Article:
There’s always another market: Liquidity, Wall Street and Ed Reform
Guest post by Dan Greene
I wanted to chime in and talk about a liquidity, character, and the social mission of these institutions because I think there’s another parallel between Wall Street and ed reform that we can draw out from Karen Ho. She writes:
For Wall Street bankers, one of their key imagined social roles as ‘market doers’ is to create liquidity, to speedily unlock and allocate money (as in the takeover movement) to its ‘best’ use. Through their own immersion in the market, especially the anxious, difficult experiences of constant downsizing and reinvention, their skills and lives—embodying the market and their roles in it—have also become “more liquid.” (244)
Traders justify their high pay not only by their smartness and overwork but by their perceived social benefit: They inject liquidity into illiquid markets or commodities, they make markets where there weren’t markets before. This generates shareholder value but, by a neat trick of historical revision, shareholder value is conflated with economic value more generally. So not only are they justified in theirs risks and bailouts and what not by providing liquidity to businesses who need it, but by a sort of trickle-down cultural intervention where staid institutions are liquidated and become better able to adapt to quickly changing and increasingly global economic conditions. So bigger institutions and different people get modeled on the personal lives of financial elites: constant downsizing and reskilling is prized above all, and rewards are based on bonuses and other deal-related incentives and not on anything related to the underlying asset, let alone anything approaching a long-term investment like a salary or a pension.
This again sounds a lot like ed reform. In a lot of ways schools are an easy target. Like any good democracy, we identify the fate of our communities with the fate of our schools and so doing something, anything, can make us feel empowered and community-oriented; and like any bad democracy we use schools as proxy battlegrounds for everything from segregation to income taxes to eugenics. So the cultural battleground is cleared in advance for reactionary school-grabs, because we’ve already been trained to treat these institutions as corporations in which we hold shares and see returns rather than institutions we build through consensus. Folks like Rhee then use meaningless phrases like ‘competition’ (over what?) and ‘efficiency’ (towards what?) to justify restructuring because any restructuring, any injection of cultural liquidity (union-busting) or financial liquidity (privatization via Gates et al), is an a priori good, a shake-up that makes schools more nimble, inventive, and productive. In this way, test scores are valuable not as proof of student learning but as something, anything, that can act as a metric for increased institutional liquidity. Test scores don’t have to actually stand in for anything meaningful as long as they can be tracked, changed, compared, wagered on and argued over. Just like the stock market.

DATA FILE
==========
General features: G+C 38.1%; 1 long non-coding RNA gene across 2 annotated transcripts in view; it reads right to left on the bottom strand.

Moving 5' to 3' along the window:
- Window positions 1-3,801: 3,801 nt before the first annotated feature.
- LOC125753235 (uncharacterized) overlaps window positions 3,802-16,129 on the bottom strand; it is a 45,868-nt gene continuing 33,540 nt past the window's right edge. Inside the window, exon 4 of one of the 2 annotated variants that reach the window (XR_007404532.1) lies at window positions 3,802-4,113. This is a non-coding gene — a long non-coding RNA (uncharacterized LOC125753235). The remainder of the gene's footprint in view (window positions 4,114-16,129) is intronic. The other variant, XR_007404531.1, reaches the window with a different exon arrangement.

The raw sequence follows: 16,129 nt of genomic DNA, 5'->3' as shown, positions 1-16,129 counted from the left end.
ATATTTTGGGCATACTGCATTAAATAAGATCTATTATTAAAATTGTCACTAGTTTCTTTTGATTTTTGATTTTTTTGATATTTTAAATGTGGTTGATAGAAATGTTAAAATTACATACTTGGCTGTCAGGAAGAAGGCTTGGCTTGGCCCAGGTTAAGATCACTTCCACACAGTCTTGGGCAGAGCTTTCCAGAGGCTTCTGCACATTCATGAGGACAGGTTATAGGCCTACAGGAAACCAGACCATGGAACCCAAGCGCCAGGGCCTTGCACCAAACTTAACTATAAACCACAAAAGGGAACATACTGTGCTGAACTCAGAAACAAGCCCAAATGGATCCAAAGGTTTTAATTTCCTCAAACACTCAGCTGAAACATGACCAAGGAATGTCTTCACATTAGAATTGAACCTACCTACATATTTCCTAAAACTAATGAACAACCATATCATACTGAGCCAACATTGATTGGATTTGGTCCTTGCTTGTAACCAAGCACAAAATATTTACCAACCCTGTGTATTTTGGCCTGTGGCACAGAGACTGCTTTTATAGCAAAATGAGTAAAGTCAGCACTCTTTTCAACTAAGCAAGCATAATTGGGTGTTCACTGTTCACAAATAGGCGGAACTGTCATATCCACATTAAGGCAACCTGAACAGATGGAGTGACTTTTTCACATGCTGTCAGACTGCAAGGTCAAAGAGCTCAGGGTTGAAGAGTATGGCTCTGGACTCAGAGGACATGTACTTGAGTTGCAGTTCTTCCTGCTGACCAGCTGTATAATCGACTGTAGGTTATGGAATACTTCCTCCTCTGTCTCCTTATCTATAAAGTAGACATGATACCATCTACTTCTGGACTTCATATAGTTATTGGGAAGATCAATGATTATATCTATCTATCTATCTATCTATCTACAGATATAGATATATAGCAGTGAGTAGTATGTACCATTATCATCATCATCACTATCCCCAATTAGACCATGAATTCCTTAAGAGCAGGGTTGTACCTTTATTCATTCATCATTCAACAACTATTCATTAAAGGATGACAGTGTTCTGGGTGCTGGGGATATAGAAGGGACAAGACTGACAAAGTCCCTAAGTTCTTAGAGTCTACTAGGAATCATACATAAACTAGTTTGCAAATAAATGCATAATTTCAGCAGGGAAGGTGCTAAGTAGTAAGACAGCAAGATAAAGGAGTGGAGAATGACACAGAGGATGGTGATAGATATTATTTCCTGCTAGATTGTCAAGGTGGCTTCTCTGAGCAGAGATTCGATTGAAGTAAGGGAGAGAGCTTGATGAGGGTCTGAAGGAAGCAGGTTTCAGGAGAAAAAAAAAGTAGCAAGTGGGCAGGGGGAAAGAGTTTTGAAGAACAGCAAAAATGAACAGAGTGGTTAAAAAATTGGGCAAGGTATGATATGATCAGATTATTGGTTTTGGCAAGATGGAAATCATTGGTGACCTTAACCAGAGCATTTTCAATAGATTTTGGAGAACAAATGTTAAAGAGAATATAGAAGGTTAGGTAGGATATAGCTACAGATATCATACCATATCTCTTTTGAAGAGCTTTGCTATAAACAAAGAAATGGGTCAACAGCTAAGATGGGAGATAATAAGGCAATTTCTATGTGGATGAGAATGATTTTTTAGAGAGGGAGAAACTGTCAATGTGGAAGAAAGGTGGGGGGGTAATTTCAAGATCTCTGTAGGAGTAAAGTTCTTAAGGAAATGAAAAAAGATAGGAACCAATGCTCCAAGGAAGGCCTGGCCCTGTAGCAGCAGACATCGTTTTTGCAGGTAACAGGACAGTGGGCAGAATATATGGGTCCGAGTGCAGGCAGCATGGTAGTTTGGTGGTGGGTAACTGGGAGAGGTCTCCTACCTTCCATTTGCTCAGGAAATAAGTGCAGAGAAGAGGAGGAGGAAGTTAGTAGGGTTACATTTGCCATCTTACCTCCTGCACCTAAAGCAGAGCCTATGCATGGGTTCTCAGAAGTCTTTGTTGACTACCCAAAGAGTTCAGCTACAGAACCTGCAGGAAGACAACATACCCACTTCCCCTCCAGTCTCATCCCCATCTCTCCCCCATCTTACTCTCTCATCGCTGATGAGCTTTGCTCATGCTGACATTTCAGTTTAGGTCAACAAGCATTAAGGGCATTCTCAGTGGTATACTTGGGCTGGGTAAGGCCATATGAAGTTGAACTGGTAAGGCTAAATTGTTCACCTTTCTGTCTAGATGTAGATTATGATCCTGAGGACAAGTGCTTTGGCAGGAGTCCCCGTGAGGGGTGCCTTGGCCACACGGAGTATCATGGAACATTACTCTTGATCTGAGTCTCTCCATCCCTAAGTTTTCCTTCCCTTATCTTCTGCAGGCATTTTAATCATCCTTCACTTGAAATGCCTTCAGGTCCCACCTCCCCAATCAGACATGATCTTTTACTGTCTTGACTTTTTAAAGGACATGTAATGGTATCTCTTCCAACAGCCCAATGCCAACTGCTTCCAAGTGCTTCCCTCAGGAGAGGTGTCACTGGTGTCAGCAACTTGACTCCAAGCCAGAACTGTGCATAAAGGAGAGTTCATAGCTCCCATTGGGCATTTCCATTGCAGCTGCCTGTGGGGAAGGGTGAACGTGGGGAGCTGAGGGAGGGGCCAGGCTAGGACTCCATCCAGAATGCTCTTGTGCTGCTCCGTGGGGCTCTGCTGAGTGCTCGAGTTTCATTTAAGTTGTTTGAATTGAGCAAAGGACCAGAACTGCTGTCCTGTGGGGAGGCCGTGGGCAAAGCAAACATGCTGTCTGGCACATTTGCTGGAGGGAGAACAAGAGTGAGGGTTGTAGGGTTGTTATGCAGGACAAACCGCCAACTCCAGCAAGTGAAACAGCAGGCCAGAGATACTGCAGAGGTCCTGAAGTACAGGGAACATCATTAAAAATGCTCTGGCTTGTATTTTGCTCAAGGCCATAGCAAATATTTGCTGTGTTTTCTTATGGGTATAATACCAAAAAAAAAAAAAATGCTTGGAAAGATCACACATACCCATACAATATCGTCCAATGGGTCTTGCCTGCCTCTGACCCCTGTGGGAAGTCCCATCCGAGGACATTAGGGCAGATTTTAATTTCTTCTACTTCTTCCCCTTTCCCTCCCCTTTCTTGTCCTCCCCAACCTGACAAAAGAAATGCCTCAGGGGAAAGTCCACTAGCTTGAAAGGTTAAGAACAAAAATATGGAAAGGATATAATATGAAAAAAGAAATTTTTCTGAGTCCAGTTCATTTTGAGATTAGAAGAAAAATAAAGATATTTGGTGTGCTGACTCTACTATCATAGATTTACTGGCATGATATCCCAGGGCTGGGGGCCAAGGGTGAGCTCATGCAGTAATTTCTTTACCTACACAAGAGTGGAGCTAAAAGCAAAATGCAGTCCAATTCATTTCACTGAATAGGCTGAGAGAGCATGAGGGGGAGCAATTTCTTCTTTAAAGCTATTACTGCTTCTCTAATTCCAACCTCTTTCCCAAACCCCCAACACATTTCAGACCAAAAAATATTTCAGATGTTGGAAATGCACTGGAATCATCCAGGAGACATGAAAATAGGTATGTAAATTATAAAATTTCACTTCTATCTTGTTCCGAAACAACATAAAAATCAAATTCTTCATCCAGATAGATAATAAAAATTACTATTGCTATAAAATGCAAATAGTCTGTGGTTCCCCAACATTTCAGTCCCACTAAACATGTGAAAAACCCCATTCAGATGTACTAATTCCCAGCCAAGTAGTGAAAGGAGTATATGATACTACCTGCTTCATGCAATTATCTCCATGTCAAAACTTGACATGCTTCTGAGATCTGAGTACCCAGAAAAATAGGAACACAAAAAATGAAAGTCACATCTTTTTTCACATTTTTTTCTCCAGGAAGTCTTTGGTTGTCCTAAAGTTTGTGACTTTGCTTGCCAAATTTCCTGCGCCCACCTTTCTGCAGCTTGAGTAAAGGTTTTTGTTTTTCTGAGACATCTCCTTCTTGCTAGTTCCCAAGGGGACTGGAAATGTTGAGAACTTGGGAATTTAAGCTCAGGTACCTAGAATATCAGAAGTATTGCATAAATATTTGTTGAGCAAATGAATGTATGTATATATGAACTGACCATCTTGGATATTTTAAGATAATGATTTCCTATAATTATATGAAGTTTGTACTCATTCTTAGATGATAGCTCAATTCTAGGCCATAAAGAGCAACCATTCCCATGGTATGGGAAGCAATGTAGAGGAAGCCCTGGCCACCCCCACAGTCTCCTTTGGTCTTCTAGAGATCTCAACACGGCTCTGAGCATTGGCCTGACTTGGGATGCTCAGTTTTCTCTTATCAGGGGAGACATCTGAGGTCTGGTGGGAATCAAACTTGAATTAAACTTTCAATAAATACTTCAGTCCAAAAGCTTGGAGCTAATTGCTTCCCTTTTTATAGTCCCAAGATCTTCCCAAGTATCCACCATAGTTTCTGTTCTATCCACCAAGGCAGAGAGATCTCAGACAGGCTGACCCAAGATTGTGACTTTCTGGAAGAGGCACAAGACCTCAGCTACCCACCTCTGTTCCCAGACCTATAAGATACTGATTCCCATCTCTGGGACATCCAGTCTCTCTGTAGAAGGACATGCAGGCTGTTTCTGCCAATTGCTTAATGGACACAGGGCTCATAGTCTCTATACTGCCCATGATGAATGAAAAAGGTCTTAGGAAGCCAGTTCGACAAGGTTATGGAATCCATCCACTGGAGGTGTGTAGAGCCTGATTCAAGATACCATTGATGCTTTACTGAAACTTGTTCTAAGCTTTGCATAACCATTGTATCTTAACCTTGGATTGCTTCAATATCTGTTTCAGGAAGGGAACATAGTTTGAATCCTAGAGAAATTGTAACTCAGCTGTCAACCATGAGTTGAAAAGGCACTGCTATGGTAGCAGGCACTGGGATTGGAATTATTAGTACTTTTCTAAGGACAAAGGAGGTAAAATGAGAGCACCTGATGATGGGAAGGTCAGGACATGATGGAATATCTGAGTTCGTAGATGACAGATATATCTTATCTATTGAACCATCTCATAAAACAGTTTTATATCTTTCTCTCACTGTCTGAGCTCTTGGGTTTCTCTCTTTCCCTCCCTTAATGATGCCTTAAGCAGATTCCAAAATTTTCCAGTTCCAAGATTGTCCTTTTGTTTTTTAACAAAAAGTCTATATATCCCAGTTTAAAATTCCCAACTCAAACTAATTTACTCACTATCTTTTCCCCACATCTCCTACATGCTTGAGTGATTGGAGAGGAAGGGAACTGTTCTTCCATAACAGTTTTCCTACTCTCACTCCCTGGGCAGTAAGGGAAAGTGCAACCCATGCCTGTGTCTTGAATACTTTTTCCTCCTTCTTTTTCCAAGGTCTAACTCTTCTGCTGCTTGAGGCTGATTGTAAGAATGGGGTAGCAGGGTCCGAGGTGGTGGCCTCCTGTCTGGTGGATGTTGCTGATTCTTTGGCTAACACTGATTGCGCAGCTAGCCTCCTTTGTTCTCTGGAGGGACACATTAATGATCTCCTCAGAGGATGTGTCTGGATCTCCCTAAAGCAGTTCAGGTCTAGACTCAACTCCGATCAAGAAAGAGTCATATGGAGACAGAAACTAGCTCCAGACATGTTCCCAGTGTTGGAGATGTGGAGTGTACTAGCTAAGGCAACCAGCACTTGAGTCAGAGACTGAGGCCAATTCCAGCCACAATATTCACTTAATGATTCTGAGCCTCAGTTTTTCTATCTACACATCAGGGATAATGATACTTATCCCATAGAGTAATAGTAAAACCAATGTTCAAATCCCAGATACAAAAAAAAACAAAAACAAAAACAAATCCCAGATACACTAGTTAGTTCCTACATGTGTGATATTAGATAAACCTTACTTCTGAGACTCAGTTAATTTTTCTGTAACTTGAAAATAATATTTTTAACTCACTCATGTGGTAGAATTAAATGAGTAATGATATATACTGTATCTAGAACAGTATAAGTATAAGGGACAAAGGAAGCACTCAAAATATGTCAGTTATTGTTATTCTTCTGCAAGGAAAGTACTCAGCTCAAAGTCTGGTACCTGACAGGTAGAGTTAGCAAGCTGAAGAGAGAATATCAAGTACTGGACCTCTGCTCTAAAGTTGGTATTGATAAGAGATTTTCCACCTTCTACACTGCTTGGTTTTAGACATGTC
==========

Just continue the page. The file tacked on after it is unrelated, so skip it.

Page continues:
And here we start to see to the most important contradiction that comes out of the broader embrace of Wall Street professional values, this culture of liquidity. Financial elites and ed reformers must introduce liquidity in order to help us survive a rapidly changing market. But that market is produced, it’s not natural. So we have to liquidate ourselves to survive the liquid world that was produced without our consent. This increased liquidation always ends up undermining the underlying assets (homes, schools, factories) because all these use values can’t survive the conversion to pure exchange. The financial approach to the world, the liquid self, really is not that well adapted to the world beyond Wall Street but we’ve been convinced otherwise.
Whatever, there’s always another market.